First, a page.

Merry Christmas From Heaven
By John Wm. Mooney
I still hear the songs
I still see the lights
I still feel your love
on cold wintry nights
I still share your hopes
and all of your cares
I'll even remind you
to please say your prayers
I just want to tell you
you still make me proud
You stand head and shoulders
above all the crowd
Keep trying each moment
to stay in His grace
I came here before you
to help set your place
You don't have to be
perfect all of the time
He forgives you the slip
if you continue the climb
To my family and friends
please be thankful today
I'm still close beside you
in a new special way
I love you all dearly
now don't shed a tear
Cause I'm spending my
Christmas with Jesus this year
In Memory of Michael Pattillo
Submitted by his family
Wayne and Janice Pattillo
Jason and Staci Pattillo, Hannah and Wyatt
"Courage does not always roar...
Sometimes it is the small voice at night that says.....
I will try again tomorrow."
This will be our second Christmas without our son Joey. He was a big
Lakers fan, and played basketball like his idle Kobe Bryant... So our tree
is decorated in purple and yellow lights (Lakers colors ) and butterflies,
and of course all the ornaments that have been made over the years...Our
town has a tree lane and you can purchase a tree and decorate it how you
We will again have a tree in our town’s courtyard in memory of our son...
Seeing the colors shine bright with purple and yellow makes us smile
with wonderful memories...
Ginger Long, Havana IL
Suggestions on How to Sign Christmas Cards?
My son Chris died on May 3, 1998. Two years ago I came across a
picture of him when he was in our church Christmas program at 2 1/2.
He was wearing a halo standing in front of the church's Christmas
tree. I printed these pictures and included them in our Christmas card.
I just typed his name birth date and Angel date.
Last year I remembered just how much Chris loved and enjoyed the story
of the Little Drummer Boy as a small child and in his high school years.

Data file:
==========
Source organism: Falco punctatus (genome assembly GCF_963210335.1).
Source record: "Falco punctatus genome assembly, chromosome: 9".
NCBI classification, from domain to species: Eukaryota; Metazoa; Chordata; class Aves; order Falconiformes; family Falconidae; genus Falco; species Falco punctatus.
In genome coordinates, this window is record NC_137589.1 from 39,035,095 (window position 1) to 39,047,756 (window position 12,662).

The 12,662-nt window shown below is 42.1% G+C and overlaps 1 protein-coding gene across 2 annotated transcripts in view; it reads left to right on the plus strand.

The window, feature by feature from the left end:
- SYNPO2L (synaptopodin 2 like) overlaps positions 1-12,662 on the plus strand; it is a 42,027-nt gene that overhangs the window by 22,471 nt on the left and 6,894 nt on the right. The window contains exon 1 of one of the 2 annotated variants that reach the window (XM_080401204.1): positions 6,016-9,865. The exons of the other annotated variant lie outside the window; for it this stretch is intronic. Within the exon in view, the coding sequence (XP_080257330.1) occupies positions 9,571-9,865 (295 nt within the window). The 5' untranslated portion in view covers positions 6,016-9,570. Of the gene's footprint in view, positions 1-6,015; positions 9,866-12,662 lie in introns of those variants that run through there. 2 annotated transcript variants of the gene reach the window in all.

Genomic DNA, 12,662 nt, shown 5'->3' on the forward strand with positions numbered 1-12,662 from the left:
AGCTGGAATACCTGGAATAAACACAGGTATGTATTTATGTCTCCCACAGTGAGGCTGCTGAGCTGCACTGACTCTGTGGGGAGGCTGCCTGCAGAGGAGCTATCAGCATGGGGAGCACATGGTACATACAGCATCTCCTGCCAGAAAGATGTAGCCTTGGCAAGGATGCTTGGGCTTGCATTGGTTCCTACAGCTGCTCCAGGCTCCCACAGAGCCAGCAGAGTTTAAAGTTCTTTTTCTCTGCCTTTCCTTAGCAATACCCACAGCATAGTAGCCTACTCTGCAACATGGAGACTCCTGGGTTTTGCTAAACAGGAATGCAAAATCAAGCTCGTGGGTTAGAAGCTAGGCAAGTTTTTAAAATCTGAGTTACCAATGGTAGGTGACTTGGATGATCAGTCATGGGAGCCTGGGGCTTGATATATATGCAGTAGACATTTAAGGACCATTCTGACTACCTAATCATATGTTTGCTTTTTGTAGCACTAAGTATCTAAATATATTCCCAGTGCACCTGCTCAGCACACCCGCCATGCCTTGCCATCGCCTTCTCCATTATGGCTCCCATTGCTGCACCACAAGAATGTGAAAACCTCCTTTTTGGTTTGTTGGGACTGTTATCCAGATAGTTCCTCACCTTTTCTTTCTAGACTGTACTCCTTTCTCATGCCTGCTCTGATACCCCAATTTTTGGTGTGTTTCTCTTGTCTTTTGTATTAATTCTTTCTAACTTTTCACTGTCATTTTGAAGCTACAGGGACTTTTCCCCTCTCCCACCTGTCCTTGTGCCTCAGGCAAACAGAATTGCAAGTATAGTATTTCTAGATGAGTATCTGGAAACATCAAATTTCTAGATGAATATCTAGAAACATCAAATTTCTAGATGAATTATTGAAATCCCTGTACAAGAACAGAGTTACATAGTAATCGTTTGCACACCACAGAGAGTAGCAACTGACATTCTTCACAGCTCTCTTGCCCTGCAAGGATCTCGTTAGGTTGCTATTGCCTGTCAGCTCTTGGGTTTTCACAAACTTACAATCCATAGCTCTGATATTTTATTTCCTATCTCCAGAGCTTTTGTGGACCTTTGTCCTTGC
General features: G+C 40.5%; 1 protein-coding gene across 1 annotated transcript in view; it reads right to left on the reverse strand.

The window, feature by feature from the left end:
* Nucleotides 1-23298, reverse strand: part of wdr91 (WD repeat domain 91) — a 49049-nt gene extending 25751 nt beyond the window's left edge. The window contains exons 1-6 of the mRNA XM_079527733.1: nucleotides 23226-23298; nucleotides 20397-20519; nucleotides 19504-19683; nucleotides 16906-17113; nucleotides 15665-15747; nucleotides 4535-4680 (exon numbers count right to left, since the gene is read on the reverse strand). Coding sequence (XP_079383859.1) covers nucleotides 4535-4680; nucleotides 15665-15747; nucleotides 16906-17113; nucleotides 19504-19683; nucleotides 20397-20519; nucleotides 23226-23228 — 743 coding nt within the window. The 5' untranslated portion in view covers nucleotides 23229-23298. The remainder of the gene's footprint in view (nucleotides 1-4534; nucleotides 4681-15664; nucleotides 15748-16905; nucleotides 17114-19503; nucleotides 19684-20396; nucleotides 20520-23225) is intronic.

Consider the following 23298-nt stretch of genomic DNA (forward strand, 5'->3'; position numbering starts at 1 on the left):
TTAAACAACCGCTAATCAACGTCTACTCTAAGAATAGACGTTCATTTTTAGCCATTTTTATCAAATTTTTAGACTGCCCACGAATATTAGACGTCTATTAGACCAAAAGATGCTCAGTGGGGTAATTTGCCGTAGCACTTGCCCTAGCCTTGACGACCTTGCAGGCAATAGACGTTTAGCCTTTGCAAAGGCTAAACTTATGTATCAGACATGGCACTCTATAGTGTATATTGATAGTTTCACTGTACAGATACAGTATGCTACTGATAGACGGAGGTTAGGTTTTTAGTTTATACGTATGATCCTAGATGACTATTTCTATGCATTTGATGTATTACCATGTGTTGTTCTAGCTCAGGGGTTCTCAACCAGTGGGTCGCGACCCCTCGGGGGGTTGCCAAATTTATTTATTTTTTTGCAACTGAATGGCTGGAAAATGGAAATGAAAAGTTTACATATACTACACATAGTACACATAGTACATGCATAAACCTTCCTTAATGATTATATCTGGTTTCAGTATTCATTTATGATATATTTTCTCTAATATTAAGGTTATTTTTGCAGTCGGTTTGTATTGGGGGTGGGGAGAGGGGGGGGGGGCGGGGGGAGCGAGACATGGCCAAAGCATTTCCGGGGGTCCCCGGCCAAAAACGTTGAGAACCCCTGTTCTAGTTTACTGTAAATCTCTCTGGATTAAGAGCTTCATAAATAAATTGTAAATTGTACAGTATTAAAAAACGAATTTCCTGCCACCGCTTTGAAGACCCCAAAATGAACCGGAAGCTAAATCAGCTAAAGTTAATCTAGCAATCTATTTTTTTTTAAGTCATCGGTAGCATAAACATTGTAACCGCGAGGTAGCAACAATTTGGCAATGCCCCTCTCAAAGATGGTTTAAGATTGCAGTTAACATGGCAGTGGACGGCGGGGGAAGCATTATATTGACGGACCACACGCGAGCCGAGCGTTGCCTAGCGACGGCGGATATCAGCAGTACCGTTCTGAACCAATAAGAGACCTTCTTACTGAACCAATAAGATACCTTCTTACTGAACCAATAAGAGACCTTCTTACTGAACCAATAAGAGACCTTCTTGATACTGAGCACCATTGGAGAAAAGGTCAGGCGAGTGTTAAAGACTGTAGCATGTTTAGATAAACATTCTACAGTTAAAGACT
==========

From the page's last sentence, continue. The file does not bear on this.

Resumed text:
I found cards with the drummer boy on them and included just how this was
one of Chris' favorite Christmas stories and I told the recipient I wished
they had people in their lives that brought them as much happiness as Chris
had brought to ours in his short lifetime.(19)
When Chris was in the 3rd grade they had to write about their favorite
recipe. Chris' was Gingerbread men. After he was finished writing he asked
if he could make some and take them to the kids in his class. I have already
found Christmas cards with Gingerbread men on them. I am explaining Chris'
love for them and include the recipe with them.
Grieving Mom to Christopher M. Schuh
The last two Christmases I signed my Christmas cards "In
Memory Of Melanie". This year I have a butterfly stamp that I stamped
each card with in red and then with green ink I wrote "Melanie" across
the butterfly and then under the butterfly I wrote "In Heaven".
I will always include Melanie in all my holiday, birthday and greeting
cards, even if it is just a butterfly stamped upon the page with her initials,
she will be included.
I am looking for an angel stamp to use for Christmas but haven't found
one to my liking as of yet. I will keep looking.
~Kathy Thompson (Melanie's Mama)
Last Christmas was the first without our daughter Ashley and I had a
horrible time trying to decide what to do about a Christmas card.
I found the perfect card from Abbey Press. I would think anyone that
can make a computer card could use the words. It makes my Christmas
front: Christmas . . . . a time to remember loved ones,
both here and in heaven
inside left: I will turn their mourning into joy, I will comfort
them, and give them gladness for sorrow.
inside right: After the loss of a loved one, the holiday season
brings special memories of Christmases past and tender moments of
sadness. We are also reminded of special friends and family like
you. Through your love and God's healing touch, we know that Christmas